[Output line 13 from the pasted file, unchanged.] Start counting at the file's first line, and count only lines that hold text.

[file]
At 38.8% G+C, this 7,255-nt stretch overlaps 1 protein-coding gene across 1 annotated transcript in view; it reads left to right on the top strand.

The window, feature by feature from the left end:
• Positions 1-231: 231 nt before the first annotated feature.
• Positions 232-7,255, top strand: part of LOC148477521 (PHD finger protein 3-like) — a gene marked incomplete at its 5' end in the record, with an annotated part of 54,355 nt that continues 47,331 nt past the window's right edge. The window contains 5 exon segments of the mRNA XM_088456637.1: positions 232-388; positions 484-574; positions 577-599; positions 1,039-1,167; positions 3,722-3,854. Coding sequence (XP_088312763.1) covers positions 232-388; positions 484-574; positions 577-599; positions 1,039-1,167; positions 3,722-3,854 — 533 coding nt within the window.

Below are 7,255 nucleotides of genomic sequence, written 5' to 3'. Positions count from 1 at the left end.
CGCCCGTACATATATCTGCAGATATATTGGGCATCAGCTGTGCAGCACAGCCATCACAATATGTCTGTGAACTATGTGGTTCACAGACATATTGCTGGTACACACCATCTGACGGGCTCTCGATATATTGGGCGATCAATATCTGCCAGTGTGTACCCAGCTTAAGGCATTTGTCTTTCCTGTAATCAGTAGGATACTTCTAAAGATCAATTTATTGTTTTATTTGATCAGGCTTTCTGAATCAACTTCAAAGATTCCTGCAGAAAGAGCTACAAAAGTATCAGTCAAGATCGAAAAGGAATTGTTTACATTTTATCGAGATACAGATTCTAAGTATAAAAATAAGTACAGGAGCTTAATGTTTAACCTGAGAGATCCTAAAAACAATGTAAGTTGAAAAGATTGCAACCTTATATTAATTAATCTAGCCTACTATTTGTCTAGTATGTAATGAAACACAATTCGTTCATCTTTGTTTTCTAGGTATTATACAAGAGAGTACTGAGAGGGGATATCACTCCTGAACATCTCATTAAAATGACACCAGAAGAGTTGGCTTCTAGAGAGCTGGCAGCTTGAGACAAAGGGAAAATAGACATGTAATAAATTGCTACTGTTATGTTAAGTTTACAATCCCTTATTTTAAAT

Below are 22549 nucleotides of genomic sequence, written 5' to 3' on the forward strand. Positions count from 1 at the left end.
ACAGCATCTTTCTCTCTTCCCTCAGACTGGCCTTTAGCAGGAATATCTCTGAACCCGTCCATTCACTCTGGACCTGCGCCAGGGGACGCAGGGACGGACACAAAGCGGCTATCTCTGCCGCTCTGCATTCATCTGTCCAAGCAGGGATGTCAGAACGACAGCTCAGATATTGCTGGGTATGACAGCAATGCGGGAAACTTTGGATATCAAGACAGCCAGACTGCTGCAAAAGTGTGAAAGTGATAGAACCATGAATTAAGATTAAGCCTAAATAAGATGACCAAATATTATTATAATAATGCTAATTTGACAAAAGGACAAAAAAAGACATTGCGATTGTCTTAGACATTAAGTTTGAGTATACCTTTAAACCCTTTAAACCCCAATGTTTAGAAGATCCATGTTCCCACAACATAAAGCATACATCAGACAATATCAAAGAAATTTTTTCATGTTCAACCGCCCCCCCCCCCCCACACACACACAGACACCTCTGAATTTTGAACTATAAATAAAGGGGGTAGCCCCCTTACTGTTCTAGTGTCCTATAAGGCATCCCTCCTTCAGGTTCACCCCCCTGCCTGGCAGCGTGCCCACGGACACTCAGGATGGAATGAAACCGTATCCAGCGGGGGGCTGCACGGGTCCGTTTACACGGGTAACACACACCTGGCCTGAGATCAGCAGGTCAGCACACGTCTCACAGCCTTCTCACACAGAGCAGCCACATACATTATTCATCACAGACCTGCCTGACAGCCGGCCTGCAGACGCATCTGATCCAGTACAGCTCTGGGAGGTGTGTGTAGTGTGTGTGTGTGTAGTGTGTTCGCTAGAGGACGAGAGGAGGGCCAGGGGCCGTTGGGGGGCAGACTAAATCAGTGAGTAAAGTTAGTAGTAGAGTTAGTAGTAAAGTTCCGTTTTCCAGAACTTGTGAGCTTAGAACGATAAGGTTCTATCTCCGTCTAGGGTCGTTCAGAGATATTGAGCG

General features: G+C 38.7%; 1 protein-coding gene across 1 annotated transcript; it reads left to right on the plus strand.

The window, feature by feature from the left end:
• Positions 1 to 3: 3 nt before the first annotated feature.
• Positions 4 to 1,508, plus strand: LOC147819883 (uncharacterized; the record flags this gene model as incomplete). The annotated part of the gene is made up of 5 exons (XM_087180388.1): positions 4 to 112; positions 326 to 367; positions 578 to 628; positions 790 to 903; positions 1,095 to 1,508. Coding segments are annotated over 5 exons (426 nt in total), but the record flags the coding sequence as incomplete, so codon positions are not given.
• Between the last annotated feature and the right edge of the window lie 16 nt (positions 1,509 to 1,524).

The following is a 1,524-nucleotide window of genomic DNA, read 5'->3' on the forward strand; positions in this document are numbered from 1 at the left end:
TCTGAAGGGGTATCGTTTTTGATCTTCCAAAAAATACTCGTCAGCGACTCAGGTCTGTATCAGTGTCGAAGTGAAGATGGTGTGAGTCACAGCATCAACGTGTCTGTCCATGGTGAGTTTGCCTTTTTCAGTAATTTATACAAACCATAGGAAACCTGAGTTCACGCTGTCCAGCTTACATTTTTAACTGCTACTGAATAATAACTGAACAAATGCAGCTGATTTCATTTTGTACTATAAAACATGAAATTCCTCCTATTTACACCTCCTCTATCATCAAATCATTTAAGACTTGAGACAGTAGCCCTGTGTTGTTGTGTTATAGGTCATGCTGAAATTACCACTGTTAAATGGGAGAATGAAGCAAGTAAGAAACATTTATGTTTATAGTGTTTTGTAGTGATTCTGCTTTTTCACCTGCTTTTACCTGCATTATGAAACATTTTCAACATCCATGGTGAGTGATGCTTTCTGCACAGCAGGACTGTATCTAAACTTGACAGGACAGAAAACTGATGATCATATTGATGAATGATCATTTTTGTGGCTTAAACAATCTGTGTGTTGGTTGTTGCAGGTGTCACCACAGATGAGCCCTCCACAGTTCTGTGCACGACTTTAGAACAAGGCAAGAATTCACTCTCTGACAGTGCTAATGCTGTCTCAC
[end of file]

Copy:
• Between the last annotated feature and the right edge of the window lie 16 nt (positions 1,509 to 1,524).